The Clothes Of An Honest Man

 
Born at the time of depression 

he was the fifth of nine children 

eight of whom survived to adult years

In reflective moments my dad wept tears for Alexander 

the wee brother who died 

in infancy 

a quiet man who kept his dignity 

he never showed emotions

in front of others 

I was the exception to his rule 

he encouraged me to do well at school 

and knew my rebellious streak 

was his gift to his youngest child 

he couldn’t deny the reality 

even if he wanted to try 

too many others knew the truth 

with proof from his younger days 

used as evidence to convict him 

the man who lost his religion

but never his team

 green  and white till the day he died

though the faith of his fathers lapsed 

when a priest threw a book at him 

for forgetting his catacisim 

in class 

never again did my dad go to mass 

and when he was told  

he couldn’t marry outside the church 

he told the priest what he thought 

a proud pragmatic Scot 

he often went fishing 

though he seldom caught a fish 

as for his politics he had a very clear vision 

of a better nation 

 which he claimed much to my mother’s annoyance 

could only come with independence

like most unionists I knew growing up 

 she avoided poltical debate 

having what my dad called  Mrs Bouquet syndrome 

and I  knew what he meant 

she was content to leave the world to it’s fate 

claiming it was just the way it was 

I got more sense out of Santa Claus 

than I got from my mum 

too many friends of her family 

 banged on the empty drums 

of a lost cause 

and could never forgive her 

for marrying a catholic 

even if he did raise his children 

in the faith these people walked for 

but seldom if ever practiced 

and to those who thought 

that the wee man should know his place 

I answer that he did 

and it was way beyond 

anywhere they could ever reach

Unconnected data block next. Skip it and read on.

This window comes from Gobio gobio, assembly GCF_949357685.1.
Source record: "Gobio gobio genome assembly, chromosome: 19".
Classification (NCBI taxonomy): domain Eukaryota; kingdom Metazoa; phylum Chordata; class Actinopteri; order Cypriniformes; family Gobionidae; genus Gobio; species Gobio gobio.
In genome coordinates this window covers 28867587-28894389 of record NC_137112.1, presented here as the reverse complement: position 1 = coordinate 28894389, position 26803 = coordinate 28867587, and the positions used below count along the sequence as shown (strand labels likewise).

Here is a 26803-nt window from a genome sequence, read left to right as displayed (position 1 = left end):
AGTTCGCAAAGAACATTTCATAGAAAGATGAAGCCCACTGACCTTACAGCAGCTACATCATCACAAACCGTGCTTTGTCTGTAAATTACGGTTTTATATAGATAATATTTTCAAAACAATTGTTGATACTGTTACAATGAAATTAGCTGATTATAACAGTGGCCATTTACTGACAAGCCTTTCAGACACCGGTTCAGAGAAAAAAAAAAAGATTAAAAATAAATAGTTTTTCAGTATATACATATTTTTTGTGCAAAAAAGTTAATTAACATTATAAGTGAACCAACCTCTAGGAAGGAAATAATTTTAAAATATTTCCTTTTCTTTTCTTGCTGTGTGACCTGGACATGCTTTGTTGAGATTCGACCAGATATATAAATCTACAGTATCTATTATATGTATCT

this was a man who never gave up on me 

when I was ill and doctors claimed  

I wouldn’t see my first birthday

he told them  I would come through  

because I was a fighter 

on my graduation day 

he knew the truth of his prediction 

my honours gained by the hard work and commitment

which were the hallmark of a skilled engineer 

who rose to the rank of inspector 

in the job he held for 30 years

till Thatcher closed the gates 

in the name of electoral geography 

and votes in marginal seats in the midlands

in this united kingdom

which he said was united only in name 

whilst the so-called workers party 

did union jack to help others 

I have long since discovered the truth of the words 

he spoke in anger on that fair Friday night 

when he said Labour had always  played the Westminster game 

and must be viewed with suspicion 

in everything they do 

they would he said

 always put the red and white 

before the blue  

 they were the  secret enemy

 whose mask would eventually slip 

his daughter I now attend the kirk 

though this socialist republican Scot 

is an internationalist to the core 

my father never wore a sash 

preferring the clothes of an honest man 

Maggie and Arthur can be proud of their son